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From ships to leaderships - the leadership of maritime education and training (MET) institutions in the United Kingdom

Haughton, Christoper John (2012)
Ed.D. thesis, University of Birmingham.

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This research explicates the leadership of maritime education and training (MET) in the United Kingdom (UK). It explores how a sample of MET leaders made the transition from a professional or seafaring role into maritime education and thence to educational leadership.

Twenty UK MET leaders were interviewed in a survey. Framed against a theoretical exposition of educational leadership, the respondents were asked about: their life experiences; significant people and critical incidents encountered; their move from seafaring to education and the transition between sectors; their current roles as educational leaders; and their training, personal development and styles of leadership.

The findings from this sample reveal extraordinary, multi-faceted and relentless pressure on MET leaders. Career advancement is mostly serendipitous with little formal leadership development. There is scant evidence that reflective leadership is encouraged or practiced. Life experiences, and persons encountered, were significant, though the impact of critical incidents was less noteworthy.

This study has closed gaps in vocational educational research. It enhances our understanding of the transition from seafaring to education and suggests the development of programmes specific to MET leadership. It will help aspiring MET leaders in their decision-making and, also, those responsible for designing personal and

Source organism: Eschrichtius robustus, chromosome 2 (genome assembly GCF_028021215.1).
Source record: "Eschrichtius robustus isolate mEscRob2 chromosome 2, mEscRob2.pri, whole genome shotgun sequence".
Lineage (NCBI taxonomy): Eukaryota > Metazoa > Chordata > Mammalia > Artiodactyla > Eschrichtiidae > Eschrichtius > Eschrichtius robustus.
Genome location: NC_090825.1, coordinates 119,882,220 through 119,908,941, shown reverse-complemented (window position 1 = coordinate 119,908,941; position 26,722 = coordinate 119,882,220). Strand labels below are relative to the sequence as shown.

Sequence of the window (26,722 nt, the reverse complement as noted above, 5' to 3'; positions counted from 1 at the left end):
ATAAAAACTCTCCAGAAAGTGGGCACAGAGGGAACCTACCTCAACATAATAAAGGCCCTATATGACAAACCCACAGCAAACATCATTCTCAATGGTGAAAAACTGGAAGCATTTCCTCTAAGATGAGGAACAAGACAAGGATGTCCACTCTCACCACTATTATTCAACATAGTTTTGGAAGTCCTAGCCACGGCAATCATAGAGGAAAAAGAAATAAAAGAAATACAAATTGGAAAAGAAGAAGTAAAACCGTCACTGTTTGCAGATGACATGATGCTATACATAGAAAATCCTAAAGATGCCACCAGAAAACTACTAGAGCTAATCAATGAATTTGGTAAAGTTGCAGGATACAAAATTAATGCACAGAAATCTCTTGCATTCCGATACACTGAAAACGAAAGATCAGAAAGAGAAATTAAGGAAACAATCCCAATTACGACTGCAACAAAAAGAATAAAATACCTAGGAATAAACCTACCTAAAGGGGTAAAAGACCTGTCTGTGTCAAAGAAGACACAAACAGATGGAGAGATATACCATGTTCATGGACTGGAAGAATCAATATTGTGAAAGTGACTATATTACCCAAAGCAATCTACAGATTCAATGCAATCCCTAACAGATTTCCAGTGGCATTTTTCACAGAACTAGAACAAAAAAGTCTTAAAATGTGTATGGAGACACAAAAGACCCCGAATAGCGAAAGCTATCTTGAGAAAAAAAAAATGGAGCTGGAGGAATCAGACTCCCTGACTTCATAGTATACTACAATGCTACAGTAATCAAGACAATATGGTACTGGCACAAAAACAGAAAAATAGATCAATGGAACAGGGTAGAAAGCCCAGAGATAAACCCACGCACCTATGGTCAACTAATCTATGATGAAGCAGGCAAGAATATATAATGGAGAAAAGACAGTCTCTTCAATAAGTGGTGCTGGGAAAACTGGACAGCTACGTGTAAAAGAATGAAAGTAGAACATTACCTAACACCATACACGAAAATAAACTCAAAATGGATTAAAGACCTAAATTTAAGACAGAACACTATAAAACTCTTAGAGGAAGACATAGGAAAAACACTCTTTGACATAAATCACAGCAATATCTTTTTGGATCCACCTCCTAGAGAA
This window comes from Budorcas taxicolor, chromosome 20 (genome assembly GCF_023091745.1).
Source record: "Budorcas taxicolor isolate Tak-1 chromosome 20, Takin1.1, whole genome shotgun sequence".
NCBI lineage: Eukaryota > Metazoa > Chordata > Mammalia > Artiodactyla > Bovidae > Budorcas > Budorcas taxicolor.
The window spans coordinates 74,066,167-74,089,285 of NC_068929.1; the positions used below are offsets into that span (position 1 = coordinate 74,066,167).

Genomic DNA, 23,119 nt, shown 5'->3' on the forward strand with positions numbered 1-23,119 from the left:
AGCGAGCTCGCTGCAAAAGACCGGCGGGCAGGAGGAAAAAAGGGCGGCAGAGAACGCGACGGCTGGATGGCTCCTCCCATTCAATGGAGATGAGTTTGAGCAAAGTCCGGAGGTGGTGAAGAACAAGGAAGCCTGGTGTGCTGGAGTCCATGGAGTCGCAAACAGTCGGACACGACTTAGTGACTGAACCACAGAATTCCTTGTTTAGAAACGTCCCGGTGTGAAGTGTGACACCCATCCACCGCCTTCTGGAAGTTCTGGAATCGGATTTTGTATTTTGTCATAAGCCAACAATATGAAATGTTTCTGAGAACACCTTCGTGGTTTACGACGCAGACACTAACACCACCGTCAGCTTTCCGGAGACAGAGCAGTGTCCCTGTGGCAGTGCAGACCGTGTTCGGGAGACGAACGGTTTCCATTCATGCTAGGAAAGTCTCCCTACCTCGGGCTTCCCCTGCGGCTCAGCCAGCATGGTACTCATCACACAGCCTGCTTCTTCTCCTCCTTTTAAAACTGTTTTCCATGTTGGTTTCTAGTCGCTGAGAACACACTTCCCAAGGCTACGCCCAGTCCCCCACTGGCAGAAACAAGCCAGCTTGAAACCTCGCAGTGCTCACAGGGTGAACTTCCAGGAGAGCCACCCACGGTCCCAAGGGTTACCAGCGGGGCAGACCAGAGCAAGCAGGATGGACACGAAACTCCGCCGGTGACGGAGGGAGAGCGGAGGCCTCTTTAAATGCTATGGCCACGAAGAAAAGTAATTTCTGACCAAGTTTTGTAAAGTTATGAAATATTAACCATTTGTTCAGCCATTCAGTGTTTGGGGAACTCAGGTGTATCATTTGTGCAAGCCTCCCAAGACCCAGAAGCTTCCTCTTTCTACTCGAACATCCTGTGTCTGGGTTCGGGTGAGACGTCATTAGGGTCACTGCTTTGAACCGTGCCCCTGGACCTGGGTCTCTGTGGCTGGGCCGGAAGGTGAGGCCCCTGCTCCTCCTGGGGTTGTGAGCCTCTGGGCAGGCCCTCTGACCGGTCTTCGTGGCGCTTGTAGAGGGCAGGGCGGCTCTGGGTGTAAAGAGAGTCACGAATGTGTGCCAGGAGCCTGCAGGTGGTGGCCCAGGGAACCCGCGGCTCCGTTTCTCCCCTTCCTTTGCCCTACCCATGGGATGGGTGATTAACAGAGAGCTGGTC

organisational development interventions.

Type of Work:Ed.D. thesis.
Supervisor(s):Rhodes, Christopher
School/Faculty:Colleges (2008 onwards) > College of Social Sciences
Department:School of Education
Subjects:LB Theory and practice of education
LB2300 Higher Education
Institution:University of Birmingham
ID Code:3564
This unpublished thesis/dissertation is copyright of the author and/or third parties. The intellectual property rights of the author or third parties in respect of this work are as defined by The Copyright Designs and Patents Act 1988 or as modified by any successor legislation. Any use made of information contained in this thesis/dissertation must be in accordance with that legislation and must be properly acknowledged. Further distribution or reproduction in any format is prohibited without the permission of the copyright holder.
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